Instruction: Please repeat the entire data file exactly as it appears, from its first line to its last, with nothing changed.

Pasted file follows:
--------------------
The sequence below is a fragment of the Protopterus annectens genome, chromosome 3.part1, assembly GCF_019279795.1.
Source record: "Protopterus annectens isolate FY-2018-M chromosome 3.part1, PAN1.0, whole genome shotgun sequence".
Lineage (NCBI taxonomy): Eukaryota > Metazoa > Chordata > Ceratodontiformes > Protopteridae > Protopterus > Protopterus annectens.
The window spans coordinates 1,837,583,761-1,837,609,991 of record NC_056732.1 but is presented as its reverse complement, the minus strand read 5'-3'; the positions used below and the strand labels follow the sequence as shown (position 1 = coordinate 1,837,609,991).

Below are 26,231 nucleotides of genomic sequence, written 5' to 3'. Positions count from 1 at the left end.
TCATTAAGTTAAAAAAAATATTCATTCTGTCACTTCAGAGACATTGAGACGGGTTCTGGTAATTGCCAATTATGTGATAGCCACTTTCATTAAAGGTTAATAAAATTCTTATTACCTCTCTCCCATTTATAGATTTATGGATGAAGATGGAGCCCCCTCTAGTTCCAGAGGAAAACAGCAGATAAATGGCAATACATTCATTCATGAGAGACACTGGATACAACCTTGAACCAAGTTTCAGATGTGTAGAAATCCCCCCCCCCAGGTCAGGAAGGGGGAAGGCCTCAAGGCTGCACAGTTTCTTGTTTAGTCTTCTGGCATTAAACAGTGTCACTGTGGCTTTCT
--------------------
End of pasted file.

The sequence below is a fragment of the Protopterus annectens genome, chromosome 3.part1, assembly GCF_019279795.1.
Source record: "Protopterus annectens isolate FY-2018-M chromosome 3.part1, PAN1.0, whole genome shotgun sequence".
Lineage (NCBI taxonomy): Eukaryota > Metazoa > Chordata > Ceratodontiformes > Protopteridae > Protopterus > Protopterus annectens.
The window spans coordinates 1,837,583,761-1,837,609,991 of record NC_056732.1 but is presented as its reverse complement, the minus strand read 5'-3'; the positions used below and the strand labels follow the sequence as shown (position 1 = coordinate 1,837,609,991).

Below are 26,231 nucleotides of genomic sequence, written 5' to 3'. Positions count from 1 at the left end.
TCATTAAGTTAAAAAAAATATTCATTCTGTCACTTCAGAGACATTGAGACGGGTTCTGGTAATTGCCAATTATGTGATAGCCACTTTCATTAAAGGTTAATAAAATTCTTATTACCTCTCTCCCATTTATAGATTTATGGATGAAGATGGAGCCCCCTCTAGTTCCAGAGGAAAACAGCAGATAAATGGCAATACATTCATTCATGAGAGACACTGGATACAACCTTGAACCAAGTTTCAGATGTGTAGAAATCCCCCCCCCCAGGTCAGGAAGGGGGAAGGCCTCAAGGCTGCACAGTTTCTTGTTTAGTCTTCTGGCATTAAACAGTGTCACTGTGGCTTTCT